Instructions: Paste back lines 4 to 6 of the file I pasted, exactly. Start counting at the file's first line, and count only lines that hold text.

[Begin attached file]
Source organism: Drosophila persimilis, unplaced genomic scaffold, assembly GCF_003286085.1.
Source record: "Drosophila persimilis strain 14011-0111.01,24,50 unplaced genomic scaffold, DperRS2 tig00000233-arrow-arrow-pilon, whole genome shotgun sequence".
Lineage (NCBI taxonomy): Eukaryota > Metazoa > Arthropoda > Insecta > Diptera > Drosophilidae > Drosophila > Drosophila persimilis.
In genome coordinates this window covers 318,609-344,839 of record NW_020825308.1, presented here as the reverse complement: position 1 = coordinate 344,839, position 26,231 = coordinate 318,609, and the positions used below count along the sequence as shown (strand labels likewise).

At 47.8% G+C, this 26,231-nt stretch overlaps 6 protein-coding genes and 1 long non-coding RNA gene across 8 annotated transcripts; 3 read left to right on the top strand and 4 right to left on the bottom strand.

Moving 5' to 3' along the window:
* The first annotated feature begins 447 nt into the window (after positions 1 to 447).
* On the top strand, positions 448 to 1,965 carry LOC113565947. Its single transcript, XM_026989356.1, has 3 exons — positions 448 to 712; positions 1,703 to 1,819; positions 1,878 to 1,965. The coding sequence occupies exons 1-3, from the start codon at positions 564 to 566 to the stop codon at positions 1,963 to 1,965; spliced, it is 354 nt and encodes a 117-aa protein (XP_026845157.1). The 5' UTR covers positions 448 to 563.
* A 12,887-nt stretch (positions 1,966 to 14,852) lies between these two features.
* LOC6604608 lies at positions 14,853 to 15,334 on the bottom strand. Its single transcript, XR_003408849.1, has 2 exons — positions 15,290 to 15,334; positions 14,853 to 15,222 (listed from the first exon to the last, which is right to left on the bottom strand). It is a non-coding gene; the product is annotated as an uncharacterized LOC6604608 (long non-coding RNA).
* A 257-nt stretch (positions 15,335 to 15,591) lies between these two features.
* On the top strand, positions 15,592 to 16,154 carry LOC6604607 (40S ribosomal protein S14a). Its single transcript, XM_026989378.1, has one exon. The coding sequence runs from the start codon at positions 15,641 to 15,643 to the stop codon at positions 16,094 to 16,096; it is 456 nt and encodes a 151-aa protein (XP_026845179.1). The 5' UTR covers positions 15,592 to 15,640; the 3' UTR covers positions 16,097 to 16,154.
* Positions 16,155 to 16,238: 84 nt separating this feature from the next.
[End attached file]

In genome coordinates this window covers 318,609-344,839 of record NW_020825308.1, presented here as the reverse complement: position 1 = coordinate 344,839, position 26,231 = coordinate 318,609, and the positions used below count along the sequence as shown (strand labels likewise).

At 47.8% G+C, this 26,231-nt stretch overlaps 6 protein-coding genes and 1 long non-coding RNA gene across 8 annotated transcripts; 3 read left to right on the top strand and 4 right to left on the bottom strand.

Moving 5' to 3' along the window: